What to do with an old 401(k)

When a friend of mine changed jobs recently, she discovered she had half a dozen old 401(k)s trailing her from her past jobs. She wanted to get on top of her financial planning, but wasn't sure what to do with all those old investments. she asked me for advice.

Truth is, I wasn't sure either. I cashed out my one 401(k) to buy a house several years ago. I know that was a dumb move in the larger financial story of my life. Saving early for retirement is one of the best ways to build wealth. I can't undo it now, though, and I've been so focused on paying off debts I haven't thought much about retirement planning for years.

As my debt burden shrinks, it's time to start thinking about my own investment strategy. So I looked into my friend's question: What should she do with those old 401Ks?

What to Do With Old 401(k)s

According to Schwab, there are four basic things you can do with a 401(k) when you leave a job. These are:

  • Take the cash. You can cash out your 401(k) and pocket the money. This is basically Bad Plan Theater, though, unless you're unemployed and otherwise destitute. Cashing out your 401(k) at any time before retirement is a permanent hit to your future wealth. You can regain the savings at a future job, of course, but you'll never regain the time you lost earning interest on those savings. The dollars you put into your 401(k) when you're 25 are worth much, much more to you than the dollars you put in when you're 40. You want to let your investments age as long as possible before you need to withdraw that money. In addition, you pay 28% in taxes and a 10% early withdrawal penalty for taking your money out of your 401(k). The fees and taxes make this an even worse idea — no matter how tempting it is.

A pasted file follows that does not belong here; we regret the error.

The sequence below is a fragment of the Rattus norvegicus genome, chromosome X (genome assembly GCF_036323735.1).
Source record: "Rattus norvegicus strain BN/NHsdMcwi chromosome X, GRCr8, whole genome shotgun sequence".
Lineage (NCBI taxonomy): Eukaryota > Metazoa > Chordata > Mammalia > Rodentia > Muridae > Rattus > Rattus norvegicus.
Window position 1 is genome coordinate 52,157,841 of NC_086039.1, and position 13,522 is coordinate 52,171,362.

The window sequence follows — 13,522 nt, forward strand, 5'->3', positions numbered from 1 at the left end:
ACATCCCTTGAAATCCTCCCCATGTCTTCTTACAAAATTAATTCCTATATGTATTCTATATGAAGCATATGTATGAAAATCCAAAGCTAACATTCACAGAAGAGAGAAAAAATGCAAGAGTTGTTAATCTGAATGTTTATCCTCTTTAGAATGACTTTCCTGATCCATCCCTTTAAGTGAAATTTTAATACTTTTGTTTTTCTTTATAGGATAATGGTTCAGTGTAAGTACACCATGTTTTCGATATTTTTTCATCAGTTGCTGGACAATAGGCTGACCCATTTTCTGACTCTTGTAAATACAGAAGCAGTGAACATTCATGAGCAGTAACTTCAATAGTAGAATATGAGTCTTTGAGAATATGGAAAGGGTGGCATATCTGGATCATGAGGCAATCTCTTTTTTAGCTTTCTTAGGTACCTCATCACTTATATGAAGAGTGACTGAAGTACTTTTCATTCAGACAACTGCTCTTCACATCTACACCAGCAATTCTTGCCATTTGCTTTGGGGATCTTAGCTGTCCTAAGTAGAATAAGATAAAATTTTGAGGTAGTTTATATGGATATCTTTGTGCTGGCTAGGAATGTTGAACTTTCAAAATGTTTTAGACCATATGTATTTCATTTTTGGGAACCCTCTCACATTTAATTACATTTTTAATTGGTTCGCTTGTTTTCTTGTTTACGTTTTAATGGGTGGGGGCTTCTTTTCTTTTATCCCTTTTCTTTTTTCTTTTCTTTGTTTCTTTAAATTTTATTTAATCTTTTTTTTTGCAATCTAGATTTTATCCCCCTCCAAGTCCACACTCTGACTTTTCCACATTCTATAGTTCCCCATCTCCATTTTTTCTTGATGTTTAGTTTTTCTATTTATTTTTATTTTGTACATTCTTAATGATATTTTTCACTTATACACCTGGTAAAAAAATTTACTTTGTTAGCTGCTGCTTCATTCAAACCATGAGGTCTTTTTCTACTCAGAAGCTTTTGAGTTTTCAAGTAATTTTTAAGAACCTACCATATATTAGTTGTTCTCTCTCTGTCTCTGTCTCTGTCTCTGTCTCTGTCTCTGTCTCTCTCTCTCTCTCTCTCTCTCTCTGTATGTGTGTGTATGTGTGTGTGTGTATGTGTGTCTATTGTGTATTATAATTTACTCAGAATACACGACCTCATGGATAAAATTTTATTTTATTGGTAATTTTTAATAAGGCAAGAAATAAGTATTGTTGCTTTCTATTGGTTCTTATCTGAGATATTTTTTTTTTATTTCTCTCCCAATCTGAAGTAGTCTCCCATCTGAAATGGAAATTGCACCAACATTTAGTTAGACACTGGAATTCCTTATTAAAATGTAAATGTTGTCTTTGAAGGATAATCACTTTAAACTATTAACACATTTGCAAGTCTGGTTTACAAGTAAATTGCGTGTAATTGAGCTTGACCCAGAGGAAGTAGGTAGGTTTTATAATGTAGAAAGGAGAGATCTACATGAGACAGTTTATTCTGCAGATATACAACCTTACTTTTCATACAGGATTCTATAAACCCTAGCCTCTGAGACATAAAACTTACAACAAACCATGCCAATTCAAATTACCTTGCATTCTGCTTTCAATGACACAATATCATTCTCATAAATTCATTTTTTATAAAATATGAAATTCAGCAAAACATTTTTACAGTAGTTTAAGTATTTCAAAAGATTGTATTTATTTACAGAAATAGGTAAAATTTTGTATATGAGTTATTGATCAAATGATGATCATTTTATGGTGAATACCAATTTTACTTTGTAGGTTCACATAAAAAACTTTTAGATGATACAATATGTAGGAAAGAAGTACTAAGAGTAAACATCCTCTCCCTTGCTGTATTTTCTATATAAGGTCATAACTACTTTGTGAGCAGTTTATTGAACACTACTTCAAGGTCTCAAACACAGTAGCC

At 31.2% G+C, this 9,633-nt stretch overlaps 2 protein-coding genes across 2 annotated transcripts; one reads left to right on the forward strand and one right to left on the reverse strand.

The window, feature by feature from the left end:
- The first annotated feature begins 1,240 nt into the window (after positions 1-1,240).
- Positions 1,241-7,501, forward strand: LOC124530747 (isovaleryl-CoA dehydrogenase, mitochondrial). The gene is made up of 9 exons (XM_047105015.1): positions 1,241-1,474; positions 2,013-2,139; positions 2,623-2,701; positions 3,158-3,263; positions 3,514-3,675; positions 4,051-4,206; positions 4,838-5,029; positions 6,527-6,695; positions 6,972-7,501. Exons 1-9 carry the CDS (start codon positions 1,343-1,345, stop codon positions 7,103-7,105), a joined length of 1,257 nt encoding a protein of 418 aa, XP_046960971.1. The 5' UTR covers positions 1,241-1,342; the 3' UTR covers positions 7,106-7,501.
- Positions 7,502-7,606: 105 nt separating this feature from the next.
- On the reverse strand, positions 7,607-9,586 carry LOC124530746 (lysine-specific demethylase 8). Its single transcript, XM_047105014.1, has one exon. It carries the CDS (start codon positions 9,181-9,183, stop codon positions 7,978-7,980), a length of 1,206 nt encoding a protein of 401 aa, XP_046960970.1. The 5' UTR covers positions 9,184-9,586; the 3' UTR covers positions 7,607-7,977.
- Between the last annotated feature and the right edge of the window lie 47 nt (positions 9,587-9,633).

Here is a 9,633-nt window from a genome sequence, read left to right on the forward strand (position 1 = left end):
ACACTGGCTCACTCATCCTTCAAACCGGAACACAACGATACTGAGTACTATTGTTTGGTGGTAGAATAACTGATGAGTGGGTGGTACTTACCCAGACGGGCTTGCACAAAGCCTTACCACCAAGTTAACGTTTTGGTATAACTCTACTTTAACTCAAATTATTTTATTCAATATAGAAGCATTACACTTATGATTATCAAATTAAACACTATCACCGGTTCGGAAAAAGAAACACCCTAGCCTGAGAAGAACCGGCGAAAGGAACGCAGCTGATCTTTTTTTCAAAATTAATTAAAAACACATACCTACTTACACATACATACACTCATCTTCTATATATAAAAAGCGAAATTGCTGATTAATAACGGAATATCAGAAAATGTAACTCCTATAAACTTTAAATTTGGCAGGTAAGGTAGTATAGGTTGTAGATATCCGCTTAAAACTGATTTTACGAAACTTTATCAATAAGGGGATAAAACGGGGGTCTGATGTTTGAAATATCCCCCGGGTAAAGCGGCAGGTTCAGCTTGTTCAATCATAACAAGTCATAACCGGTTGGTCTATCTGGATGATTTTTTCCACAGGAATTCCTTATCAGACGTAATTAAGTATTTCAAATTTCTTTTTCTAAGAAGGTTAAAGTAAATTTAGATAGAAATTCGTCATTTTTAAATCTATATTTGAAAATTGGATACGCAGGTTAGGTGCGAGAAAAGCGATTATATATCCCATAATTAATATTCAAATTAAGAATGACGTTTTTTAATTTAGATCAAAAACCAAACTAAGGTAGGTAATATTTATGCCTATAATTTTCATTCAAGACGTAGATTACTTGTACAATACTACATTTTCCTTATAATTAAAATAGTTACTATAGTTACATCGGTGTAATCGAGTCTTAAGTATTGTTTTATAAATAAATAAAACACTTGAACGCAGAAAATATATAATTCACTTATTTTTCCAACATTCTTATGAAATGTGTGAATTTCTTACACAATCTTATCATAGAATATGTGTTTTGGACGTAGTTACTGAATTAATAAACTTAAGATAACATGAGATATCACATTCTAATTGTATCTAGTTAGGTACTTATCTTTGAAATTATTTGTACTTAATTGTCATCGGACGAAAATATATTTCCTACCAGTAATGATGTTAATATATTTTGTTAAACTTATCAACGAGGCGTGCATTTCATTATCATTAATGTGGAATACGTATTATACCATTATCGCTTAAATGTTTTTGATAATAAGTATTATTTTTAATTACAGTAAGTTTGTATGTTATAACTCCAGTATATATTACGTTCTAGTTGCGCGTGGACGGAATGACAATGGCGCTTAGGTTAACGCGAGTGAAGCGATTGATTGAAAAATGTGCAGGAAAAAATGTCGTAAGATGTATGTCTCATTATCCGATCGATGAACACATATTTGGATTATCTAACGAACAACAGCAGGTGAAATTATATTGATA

• Do nothing. If you do nothing with your 401K, it'll just sit there accruing interest (or investment returns) on whatever money was in it when you stopped contributing. This keeps your money in the same investment plan it was already in, with the same terms and fees. This might be the best option for some people: if your new employer doesn't have a retirement plan you like, or if you're starting your own business and want to keep your 401(k) unchanged.
  • Rollover your 401(k) to your new employer's retirement plan. This is the best option for most people. You can do it without penalty, unlike when you cash out the 401(k). Rolling over your 401(k) keeps things simple. All your investments are in one place, where you can easily keep track of how they're doing. In addition, all your new retirement contributions will be adding to the pot you've rolled over from your previous job. You'll be limited to your new employer's investment plans and options, though, so be sure to read the fine print carefully and make sure you like their offerings as much as what you have at your old place.
  • Rollover your 401(k) into a personal IRA. This option gives you the most flexibility. You can put your investments anywhere you like, without being restricted to your employer's plans. It might be the only choice for people becoming self-employed, other than leaving your 401(k) where it is. On the downside, moving your funds to an IRA may have less protection from creditors than a 401(k), and may carry an annual fee.

One more option: You may be able to roll your 401(k) over into a Roth IRA, as Jeff Rose explains at Good Financial Cents. A Roth IRA lets you deposit post-tax dollars and then withdraw money tax-free after retirement. In general, you'll pay less tax on your retirement funds by funding a Roth IRA than a traditional IRA or 401(k). Making the switch to a Roth IRA from a 401(k) can be a little tricky, and the amount of funds you can do this with is limited. You may want to consult a financial professional if you're planning to take this option.

Putting Theory Into Practice

After looking at all the options, I advised my friend to consolidate her old 401(k)s into one 401(k) account with her new employer, and to keep contributing to her Roth IRA as well as her 401(k). She can put up to $5,000 a year into her Roth IRA, and her remaining retirement funds into her 401(k). That's not expert advice — it's just what makes sense to me after looking into the options. Depending on your individual situation and your employer's 401(k) offerings, you may find a different approach works best for you.